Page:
‘Summer Of Pain’: Tech Stocks See Worst Losing Streak Since Dot-Com Bubble
Monitors display stock market information as pedestrians are reflected in a window at the Nasdaq MarketSite in the Times Square area of New York, U.S., on Friday, April 26, 2019. U.S. stocks edged higher on better-than-forecast earnings while Treasury yields fell after data signaled tepid inflation in the first quarter. Photographer: Michael Nagle/Bloomberg via Getty Images
Michael Nagle/Bloomberg via Getty Images

The technology sector is witnessing its most severe losing streak in over two decades.

The Nasdaq — a technology-heavy stock index — has endured seven weeks of losses, including 3.8% declines during the week of May 16. The drops constitute the worst declines since the dot-com selloff in 2001, according to CNBC.

“Inflation, rising interest rates, the war in Ukraine and pandemic lockdowns in China are adding up to a disastrous market in general and a particularly brutal stretch for investors in technology and growth stocks, after historic rallies in recent years,” the outlet reported. “The Federal Reserve has signaled it will continue to increase rates to fight inflation, leading to concern that higher costs of capital will combine with deteriorating consumer confidence to eat away at profit margins.”

Companies such as Tesla, Cisco, Dell, and Twitter experienced large drops this week — 14%, 13%, 11%, and 6%, respectively.

Guggenheim Partners Global Chief Investment Officer Scott Minerd told MarketWatch that the United States is in for a “summer of pain” as the Federal Reserve attempts to curb inflation by hiking interest rates. Indeed, Fed Chair Jerome Powell said at a recent conference that “restoring price stability is an unconditional need” and “something we have to do.”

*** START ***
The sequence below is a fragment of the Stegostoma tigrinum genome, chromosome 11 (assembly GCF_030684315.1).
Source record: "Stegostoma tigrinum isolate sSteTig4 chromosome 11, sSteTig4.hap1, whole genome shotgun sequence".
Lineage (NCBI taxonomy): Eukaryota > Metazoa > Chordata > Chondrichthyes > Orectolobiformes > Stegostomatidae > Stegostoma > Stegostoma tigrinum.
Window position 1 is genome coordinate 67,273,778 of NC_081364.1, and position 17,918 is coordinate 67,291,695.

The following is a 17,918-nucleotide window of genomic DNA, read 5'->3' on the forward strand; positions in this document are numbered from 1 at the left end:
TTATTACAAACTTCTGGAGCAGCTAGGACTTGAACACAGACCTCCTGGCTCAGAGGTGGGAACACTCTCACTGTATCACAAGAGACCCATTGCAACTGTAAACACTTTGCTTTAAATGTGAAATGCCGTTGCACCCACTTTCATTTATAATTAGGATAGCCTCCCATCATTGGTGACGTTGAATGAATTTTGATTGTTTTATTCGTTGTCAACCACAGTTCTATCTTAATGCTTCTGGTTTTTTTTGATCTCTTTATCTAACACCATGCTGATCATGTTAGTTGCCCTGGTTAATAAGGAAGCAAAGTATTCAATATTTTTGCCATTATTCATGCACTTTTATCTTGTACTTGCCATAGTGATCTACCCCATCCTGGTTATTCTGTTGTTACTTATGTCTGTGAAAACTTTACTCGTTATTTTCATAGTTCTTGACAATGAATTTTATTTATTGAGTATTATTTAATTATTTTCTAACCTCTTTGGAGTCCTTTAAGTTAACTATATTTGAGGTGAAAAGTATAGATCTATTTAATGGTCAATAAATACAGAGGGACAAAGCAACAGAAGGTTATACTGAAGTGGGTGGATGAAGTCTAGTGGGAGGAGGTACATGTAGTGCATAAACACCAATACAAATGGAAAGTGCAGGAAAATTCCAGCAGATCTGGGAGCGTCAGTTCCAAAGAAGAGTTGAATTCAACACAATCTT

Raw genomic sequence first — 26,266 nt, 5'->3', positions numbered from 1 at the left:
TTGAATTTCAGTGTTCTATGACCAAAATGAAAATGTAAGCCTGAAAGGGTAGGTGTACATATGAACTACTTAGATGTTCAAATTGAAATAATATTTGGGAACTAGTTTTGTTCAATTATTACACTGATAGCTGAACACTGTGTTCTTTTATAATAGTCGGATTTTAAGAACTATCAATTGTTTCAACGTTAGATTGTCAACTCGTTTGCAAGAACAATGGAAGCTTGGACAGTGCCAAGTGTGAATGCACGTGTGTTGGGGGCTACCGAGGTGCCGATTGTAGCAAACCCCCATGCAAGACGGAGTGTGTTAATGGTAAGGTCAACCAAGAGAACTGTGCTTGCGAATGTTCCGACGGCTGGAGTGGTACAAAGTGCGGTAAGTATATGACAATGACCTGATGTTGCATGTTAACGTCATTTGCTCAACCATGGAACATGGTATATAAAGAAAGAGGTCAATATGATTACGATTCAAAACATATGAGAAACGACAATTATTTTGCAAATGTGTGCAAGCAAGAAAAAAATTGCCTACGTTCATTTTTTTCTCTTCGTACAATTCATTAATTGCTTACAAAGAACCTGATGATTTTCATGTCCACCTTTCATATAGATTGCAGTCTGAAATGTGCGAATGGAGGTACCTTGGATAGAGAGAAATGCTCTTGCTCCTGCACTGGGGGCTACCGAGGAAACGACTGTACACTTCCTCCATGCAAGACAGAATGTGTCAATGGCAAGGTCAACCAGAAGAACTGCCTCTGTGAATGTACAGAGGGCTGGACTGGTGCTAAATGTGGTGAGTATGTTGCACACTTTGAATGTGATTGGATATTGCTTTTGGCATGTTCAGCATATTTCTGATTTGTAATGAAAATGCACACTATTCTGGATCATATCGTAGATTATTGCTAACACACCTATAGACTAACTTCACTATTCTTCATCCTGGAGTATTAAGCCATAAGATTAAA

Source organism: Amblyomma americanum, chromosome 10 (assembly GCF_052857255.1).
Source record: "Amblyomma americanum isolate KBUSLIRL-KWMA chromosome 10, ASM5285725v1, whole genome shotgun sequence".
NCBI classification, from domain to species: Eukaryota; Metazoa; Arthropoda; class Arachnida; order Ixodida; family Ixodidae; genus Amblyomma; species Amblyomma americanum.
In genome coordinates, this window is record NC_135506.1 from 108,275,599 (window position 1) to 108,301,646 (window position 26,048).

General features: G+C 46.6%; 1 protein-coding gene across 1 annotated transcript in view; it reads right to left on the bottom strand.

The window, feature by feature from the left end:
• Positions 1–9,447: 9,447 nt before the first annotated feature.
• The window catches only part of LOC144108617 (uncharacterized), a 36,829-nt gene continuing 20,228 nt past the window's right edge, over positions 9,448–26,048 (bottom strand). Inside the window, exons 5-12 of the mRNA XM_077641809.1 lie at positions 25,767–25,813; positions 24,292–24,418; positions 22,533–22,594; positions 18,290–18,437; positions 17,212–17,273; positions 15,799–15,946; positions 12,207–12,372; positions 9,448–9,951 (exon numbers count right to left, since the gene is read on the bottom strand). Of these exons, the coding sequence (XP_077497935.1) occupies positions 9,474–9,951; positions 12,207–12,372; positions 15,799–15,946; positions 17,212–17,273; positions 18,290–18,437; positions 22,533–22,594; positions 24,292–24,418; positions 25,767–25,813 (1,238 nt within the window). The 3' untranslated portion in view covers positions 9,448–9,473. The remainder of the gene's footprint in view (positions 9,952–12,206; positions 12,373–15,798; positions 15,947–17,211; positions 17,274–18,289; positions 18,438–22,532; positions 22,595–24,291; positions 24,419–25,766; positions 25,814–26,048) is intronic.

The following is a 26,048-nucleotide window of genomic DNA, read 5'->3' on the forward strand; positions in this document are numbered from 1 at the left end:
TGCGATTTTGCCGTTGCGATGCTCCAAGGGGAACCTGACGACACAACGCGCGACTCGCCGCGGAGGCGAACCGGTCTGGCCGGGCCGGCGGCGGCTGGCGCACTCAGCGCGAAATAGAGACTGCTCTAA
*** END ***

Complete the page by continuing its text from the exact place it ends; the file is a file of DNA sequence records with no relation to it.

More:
According to Minerd, the United States is bound for “a pretty severe selloff” since the Fed appears to have “very little concern about the continuation of what I think now is a bear market.”

“With the passage of time as the Fed continues to hike, we will find ourselves experiencing the effects of increasingly restrictive monetary policy,” Minerd predicted in research reviewed by MarketWatch. “Well before it reaches this terminal rate the Fed will increase the risk of overshooting, causing a financial accident, and starting a recession.”

The Fed had dropped its benchmark interest rate to near-zero levels at the outset of COVID-19 and the lockdown-induced recession in a bid to stimulate economic activity. Over the past few months, however, the Fed began aggressively increasing rates in response to rampant inflation pressuring consumers.

Former Federal Reserve Chair Ben Bernanke said during a Monday interview that the central bank’s delayed inflation response “was a mistake.”

“The question is why did they delay that. … Why did they delay their response? I think in retrospect, yes, it was a mistake,” he said. “And I think they agree it was a mistake.”

“There’s a lot of support for the fact that the Fed is tightening now, even though obviously we see the effects in markets,” Bernanke continued. “You know, we’ll see the effects in house prices, etc. So those are some ways in which the current situation I think is better because we learned a lot from the ‘70s.”

The April 2022 Survey of Consumer Expectations revealed that Americans are deeply worried about inflation and expect higher price levels in the long run. Inflation expectations at the one-year horizon fell from 6.6% to 6.3% in March, even as three-year horizon expectations rose from 3.7% to 3.9%. Both data series remain near their highs.

According to University of Florida economist Hector Sandoval, inflation plays a major role in American households’ worries — thereby threatening to slow economic activity.

“Currently, spending intentions have been trending downward over the last few months as inflation has risen consistently, reaching record levels and prompting the Fed to increase interest rates in the short run,” Sandoval said in response to sentiment among Florida consumers dropping 4.4% in April.

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